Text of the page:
We discovered that most back pain, shoulder injuries, wrist, arm and neck discomfort is a direct result of people never learning the ABCs of simple everyday body mechanics and posture. What a revelation! Did you ever learn what causes you to feel back pain? Or why your neck and shoulders are in knots by Friday afternoon? This lack of basic knowledge results in pain and injury and we lose out on doing things that we enjoy or worse, have an injury that affects us the rest of our lives.
People in pain feel older. Some incorrectly assign this pain to the fact that they are over 50 or 60 or even 40 for some people. Pain is a demoralizer of magnitude.
What we have learned in the process of training over one million employees is that most people don't like feeling older, they don't want to be in pain, they want to feel better and have more "life force" not less.
We have learned the simple fact that most people, if not everyone, can become more in charge of how they feel, if someone would only teach them what should have been learned many years ago.
We have proven that if your employees are taught how to correctly use their bodies, the most important equipment they will ever operate, they will not become injured. The collateral savings on workers' comp is often times in the windfall category. We have the stats that prove this.
It is actually very easy to teach injury prevention techniques to the "aging" worker. Most dream of having some of their youthfulness back. They would do anything to squelch that back pain, or shoulder and neck stiffness. The aging workforce is a very willing partner in your desire to prevent workplace injuries.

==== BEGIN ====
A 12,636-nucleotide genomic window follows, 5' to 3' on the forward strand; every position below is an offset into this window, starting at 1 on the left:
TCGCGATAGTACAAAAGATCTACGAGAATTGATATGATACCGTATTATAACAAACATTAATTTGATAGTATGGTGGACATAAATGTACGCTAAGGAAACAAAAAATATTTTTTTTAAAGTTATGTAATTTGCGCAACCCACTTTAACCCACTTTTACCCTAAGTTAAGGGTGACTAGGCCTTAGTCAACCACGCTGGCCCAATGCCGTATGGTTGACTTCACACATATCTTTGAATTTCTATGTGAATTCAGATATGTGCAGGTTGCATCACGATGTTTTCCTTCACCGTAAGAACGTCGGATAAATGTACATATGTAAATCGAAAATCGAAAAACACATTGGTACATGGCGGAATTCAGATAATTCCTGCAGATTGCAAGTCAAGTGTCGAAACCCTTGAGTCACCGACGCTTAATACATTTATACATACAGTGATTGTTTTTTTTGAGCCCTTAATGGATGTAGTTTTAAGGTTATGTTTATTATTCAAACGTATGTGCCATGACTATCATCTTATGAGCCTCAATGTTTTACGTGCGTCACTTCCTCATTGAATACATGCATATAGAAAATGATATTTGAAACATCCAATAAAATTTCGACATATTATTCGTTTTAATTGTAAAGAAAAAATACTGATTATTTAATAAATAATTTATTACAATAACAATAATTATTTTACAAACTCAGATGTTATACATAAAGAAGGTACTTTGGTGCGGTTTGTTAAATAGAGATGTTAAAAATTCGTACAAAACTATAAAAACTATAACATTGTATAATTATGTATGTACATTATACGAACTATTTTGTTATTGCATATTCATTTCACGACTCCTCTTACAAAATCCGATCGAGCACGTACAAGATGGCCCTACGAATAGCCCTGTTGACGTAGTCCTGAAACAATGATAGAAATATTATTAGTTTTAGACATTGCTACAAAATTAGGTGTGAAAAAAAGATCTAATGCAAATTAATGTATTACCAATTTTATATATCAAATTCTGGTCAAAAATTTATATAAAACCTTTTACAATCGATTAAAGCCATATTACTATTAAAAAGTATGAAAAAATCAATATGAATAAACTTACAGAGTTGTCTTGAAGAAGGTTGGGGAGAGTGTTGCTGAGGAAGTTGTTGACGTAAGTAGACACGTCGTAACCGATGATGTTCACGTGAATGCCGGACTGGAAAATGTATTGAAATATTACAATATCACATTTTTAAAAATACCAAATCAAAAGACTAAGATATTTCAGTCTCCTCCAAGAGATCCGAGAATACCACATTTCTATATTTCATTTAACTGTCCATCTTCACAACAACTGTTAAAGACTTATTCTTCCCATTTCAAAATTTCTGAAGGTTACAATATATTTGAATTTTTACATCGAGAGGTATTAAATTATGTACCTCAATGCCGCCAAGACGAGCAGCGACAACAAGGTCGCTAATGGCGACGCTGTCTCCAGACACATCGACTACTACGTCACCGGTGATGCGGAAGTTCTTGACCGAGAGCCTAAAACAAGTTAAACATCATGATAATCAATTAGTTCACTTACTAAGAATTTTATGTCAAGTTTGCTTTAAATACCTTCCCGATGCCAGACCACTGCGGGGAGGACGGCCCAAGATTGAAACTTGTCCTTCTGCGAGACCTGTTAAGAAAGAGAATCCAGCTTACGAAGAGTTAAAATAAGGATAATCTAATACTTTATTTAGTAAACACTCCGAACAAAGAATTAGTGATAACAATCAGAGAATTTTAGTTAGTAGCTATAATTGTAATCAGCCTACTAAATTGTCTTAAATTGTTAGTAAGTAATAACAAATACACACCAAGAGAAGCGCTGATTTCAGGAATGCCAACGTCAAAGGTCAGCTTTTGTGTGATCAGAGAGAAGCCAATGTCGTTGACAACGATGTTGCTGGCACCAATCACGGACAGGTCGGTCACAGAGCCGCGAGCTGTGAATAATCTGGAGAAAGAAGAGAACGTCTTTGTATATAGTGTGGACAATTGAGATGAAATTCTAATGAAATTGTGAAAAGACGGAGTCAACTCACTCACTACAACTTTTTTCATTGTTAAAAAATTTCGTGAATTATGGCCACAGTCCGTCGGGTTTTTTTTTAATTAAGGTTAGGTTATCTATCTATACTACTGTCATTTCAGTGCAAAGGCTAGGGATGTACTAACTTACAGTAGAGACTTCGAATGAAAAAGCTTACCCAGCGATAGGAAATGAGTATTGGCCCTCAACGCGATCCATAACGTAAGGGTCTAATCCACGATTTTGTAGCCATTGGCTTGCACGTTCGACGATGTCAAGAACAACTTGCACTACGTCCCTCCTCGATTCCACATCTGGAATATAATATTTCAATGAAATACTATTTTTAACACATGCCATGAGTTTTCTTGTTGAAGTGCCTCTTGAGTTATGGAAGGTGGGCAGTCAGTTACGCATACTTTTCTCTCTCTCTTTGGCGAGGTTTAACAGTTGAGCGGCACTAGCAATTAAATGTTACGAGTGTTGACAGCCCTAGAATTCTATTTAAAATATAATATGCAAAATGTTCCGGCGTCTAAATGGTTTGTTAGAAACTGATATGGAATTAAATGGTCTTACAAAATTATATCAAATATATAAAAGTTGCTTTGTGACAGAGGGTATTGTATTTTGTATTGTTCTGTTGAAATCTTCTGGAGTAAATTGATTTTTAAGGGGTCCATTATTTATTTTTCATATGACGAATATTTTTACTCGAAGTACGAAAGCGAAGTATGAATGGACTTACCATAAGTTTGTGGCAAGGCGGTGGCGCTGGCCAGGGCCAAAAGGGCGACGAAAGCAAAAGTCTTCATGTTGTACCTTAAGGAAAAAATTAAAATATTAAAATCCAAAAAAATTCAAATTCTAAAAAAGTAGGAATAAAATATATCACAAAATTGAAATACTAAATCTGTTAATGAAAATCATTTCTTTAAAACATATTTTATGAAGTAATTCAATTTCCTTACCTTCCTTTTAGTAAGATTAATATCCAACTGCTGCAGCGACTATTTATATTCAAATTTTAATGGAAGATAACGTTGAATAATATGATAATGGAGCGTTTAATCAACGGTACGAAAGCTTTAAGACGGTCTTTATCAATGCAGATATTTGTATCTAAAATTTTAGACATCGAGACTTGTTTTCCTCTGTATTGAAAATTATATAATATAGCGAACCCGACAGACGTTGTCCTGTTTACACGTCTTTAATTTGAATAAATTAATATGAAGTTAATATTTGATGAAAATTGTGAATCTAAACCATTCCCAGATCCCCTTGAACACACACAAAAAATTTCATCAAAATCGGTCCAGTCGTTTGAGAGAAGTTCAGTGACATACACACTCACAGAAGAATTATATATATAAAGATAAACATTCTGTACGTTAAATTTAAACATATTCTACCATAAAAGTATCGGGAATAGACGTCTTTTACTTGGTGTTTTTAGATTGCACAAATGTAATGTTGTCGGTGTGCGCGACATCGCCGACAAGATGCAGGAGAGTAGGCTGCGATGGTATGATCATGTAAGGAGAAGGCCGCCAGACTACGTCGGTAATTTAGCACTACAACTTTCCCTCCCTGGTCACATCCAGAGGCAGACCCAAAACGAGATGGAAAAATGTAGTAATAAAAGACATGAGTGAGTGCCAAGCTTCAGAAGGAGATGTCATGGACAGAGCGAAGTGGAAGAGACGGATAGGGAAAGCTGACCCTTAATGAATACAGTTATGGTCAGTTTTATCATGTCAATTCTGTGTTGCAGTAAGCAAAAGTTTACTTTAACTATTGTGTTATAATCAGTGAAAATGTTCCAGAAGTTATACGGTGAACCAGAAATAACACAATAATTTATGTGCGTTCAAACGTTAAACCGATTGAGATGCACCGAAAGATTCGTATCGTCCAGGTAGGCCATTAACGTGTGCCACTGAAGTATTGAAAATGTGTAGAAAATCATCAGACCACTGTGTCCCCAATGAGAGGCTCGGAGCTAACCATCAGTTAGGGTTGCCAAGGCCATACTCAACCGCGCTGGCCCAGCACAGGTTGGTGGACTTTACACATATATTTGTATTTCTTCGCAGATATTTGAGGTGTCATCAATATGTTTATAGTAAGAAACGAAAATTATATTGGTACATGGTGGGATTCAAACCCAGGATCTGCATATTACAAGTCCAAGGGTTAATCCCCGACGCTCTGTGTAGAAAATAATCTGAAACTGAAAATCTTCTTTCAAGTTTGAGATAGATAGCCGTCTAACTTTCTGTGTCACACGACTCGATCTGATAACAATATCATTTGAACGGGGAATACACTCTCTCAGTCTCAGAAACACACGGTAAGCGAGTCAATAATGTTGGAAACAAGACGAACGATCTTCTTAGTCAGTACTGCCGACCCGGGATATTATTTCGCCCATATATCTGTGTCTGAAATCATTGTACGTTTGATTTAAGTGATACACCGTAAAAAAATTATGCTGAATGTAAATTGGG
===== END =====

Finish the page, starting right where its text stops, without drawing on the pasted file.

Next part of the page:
What if you and your employees were taught how to prevent the on-going "micro-traumas" that occur every day because you just never knew how to prevent them; what if you and your employees were taught simple recuperative techniques that helped get your muscles and joints free of this micro-trauma that you have already accumulated?
We did not find Juan Ponce de Leon's Fountain of Youth. But we did discover how to teach employees the skills to not suffer from preventable aches and pains.
What if you could enjoy the benefits of your "aging" workers and not suffer the financial liabilities of injury proneness?
As one 52 year old person recently wrote on his Backsafe Course Critique Form: "Boy did this 52 year old body need this training!" I believe many would agree with him if given the chance.
Prevent tomorrow's injuries today!™
Dennis Downing, President
Future Industrial Technologies
*This article may be reprinted in its entirety provided that the following resource is left intact:
Future Industrial Technologies, Inc. (F.I.T.) offers workplace safety and ergonomics training programs. Backsafe® teaches employees how to perform their specific job tasks in a manner that is biomechanically correct. Sittingsafe® teaches office employees how to adapt their existing workstations so they are ergonomically correct. These injury prevention programs make your workplace safer and are proven to reduce injuries and worker compensation insurance costs.
For more information contact Dennis Downing at:
Future Industrial Technologies, Inc.
5951 Encina Road, Suite 201 | Goleta, CA 93117
Tel (800) 775-2225 | Fax (805) 967-2487
Email: firstname.lastname@example.org | Website: http://www.backsafe.com